Brussels South Charleroi Airport

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Brussels South Charleroi Airport
Aéroport de Charleroi Bruxelles Sud
Aeroport de Charleroi Bruxelles Sud.jpg
Airport type Public
Owner Government of Wallonia
Operator Société Wallonne des Aéroports
Serves Charleroi, Belgium
Focus city for Ryanair
Elevation AMSL 614 ft / 187 m
Coordinates 50°27′36″N 004°27′10″E / 50.46000°N 4.45278°E / 50.46000; 4.45278Coordinates: 50°27′36″N 004°27′10″E / 50.46000°N 4.45278°E / 50.46000; 4.45278
CRL is located in Belgium
Brussels South Charleroi Airport in Belgium
Direction Length Surface
m ft
07/25 2,550 8,366 Asphalt
Statistics (2016)
Passengers 7 303 720
Change 15-16 Increase4.99%
Sources: Belgian AIP[1]

Brussels South Charleroi Airport (BSCA), also called Charleroi Airport or Gosselies Airport, (IATA: CRLICAO: EBCI) is an international airport, located in Gosselies, a part of the city of Charleroi in Wallonia (southern Belgium. The airport is 4 nautical miles (7.4 km; 4.6 mi) north[1] of Charleroi and 46 km (29 mi) south of central Brussels. In terms of passengers and aircraft movements, it is the second busiest airport in Belgium having served 7,303,720 passengers in 2016 (75,038 movements). It is also a busy general aviation airfield, being home to 3 flying schools.

The Aéropole, one of the Science Parks of Wallonia, is located near the airport.


Early years[edit]

The first aeronautical activities in Gosselies date back to 1919 as a flying school, then aeronautical maintenance activities the following year. The British aircraft manufacturer Fairey Aviation settled a subsidiary Avions Fairey on the site (then known as Mont des Bergers) in 1931.

During World War II, the site was arranged as an Advanced Landing Ground (A-87) for the allied air forces, from 14 September 1944 until 10 August 1945.

Gosselies airfield became a public aerodrome after World War II, but the main activities of the site remained aeronautical constructions (installation of SABCA in 1954, then SONACA in 1978, taking the place of Fairey).

In the 1970s, the Belgian national airline Sabena launched a LiègeCharleroi–London service, but this was soon dropped because of poor results. Gosselies was left with almost no passenger traffic, the airport being mainly used for private or pleasure flights, training flights and occasional charters to leisure destinations around the Mediterranean Sea or to Algeria.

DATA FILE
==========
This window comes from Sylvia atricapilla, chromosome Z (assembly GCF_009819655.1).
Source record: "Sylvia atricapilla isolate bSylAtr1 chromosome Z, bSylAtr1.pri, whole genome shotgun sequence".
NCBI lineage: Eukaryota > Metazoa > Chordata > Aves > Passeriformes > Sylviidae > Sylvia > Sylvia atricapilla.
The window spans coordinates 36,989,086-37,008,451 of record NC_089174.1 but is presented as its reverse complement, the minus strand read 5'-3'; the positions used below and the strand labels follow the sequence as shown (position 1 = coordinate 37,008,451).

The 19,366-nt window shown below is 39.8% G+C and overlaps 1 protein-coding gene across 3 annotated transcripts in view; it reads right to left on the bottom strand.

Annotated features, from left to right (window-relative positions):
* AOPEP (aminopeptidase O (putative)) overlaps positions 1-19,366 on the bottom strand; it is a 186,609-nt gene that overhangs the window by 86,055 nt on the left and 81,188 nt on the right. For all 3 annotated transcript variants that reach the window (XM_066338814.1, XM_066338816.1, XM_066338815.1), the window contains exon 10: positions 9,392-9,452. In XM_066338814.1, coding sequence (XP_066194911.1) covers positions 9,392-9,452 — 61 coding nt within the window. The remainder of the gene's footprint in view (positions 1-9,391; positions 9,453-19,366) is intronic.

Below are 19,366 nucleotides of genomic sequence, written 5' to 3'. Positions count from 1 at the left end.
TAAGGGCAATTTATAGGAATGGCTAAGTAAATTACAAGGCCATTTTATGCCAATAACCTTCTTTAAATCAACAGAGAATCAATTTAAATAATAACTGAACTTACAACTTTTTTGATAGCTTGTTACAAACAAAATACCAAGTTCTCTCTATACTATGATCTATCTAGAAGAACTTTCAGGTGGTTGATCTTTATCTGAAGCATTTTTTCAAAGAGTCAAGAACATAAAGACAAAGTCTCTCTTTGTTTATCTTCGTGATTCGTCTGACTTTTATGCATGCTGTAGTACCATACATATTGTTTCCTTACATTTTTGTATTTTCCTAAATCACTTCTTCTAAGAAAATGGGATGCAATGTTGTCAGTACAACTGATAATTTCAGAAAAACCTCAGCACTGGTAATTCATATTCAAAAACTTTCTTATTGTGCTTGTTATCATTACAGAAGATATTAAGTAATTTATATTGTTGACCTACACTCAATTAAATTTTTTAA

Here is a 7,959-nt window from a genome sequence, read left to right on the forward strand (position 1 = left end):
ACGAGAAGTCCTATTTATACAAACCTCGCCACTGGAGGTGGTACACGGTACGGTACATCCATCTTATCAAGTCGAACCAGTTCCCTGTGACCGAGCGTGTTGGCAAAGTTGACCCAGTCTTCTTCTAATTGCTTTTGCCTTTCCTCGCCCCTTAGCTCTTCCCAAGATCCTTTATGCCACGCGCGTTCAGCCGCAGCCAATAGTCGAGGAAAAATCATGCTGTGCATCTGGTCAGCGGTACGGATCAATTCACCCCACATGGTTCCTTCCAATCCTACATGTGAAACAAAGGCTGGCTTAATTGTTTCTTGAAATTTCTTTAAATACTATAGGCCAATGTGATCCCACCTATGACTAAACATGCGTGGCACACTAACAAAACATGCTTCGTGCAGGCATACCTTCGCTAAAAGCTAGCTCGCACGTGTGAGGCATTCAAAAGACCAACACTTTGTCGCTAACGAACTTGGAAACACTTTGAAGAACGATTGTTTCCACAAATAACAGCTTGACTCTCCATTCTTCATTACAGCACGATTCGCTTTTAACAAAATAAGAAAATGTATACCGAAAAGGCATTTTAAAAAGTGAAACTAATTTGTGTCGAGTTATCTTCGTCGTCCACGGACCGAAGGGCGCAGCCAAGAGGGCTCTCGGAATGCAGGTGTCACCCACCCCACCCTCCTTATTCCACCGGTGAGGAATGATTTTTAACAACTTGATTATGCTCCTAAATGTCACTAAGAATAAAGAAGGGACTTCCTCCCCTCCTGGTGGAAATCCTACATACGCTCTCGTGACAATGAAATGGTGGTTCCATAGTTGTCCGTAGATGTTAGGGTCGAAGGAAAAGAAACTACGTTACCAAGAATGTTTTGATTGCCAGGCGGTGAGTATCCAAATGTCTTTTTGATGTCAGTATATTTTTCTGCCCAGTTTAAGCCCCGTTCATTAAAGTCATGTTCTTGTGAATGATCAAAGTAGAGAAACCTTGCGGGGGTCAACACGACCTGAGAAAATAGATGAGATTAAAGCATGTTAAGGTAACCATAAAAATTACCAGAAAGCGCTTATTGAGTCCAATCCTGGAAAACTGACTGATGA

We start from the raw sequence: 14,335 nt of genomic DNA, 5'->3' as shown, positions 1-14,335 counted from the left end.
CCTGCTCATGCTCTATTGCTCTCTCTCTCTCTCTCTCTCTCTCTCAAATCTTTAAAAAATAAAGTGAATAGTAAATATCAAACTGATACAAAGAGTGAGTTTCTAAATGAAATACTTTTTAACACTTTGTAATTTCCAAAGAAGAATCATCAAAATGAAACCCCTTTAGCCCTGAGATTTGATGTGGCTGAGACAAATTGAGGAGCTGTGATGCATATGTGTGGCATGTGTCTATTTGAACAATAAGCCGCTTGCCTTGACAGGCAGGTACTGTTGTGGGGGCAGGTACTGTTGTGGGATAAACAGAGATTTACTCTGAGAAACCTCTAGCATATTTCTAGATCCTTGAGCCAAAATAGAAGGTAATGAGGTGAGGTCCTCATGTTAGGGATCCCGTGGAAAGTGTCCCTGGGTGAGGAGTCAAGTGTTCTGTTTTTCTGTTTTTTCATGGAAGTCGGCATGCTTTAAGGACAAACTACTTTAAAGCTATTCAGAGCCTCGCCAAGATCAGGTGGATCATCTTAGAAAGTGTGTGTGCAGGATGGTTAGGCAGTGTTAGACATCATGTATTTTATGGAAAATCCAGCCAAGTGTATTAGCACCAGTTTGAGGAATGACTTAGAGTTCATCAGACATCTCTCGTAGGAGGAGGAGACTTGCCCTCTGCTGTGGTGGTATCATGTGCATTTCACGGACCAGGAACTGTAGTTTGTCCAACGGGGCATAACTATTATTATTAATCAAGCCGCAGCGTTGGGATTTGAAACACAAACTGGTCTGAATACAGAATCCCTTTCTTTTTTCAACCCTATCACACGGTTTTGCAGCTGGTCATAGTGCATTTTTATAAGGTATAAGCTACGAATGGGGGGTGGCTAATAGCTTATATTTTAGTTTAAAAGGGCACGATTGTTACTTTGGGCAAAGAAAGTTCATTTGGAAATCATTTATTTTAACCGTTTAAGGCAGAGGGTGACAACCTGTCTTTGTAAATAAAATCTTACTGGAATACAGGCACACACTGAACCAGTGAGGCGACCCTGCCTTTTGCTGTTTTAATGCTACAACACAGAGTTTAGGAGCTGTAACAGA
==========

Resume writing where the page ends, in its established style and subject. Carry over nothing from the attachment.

Development since the 1990s[edit]

Operations at Brussels South Charleroi grew in the 1990s, with a new commercial management structure (BSCA – Brussels South Charleroi Airport) and the arrival of Irish low cost airline Ryanair in 1997, which opened its first continental base at Charleroi a few years later.[citation needed]

Although criticised for the subsidies paid by the Walloon government to help its installation, Ryanair opened new routes from Brussels South Charleroi (they also closed two destinations: London–Stansted and Liverpool, although Stansted was re-introduced in June 2007 before being suspended again).[citation needed] Other low-cost carriers later joined Ryanair in Brussels South Charleroi, such as Wizz Air. The Polish airline Air Polonia operated services from here to Warsaw and Katowice before going bankrupt in August 2004.

In September 2006 it was announced that Moroccan low-cost airline Jet4you would launch three weekly flights to Casablanca (on Wednesday, Thursday and Sunday) starting 1 November 2006, in code-share cooperation with Belgian airline Jetairfly.[citation needed]

A new terminal opened in January 2008. It has a capacity of up to 5 million passengers a year, which means that it has reached it maximum capacity in 2010 (5,195,372 passengers).[citation needed]

The European Commission objected to assistance the airport offered to Ryanair, since the airport is owned by the Wallonia regional government and thus the discounts and other benefits could be considered state aid.[2] However, the Court of First Instance (a European Union court) decided on 17 December 2008 that the Commission's decision finding that illegal aid had been granted to Ryanair should be annulled and quashed as being erroneous in law. However, in March 2012, the Commission reopened the case in order to take this judgement into account.[3]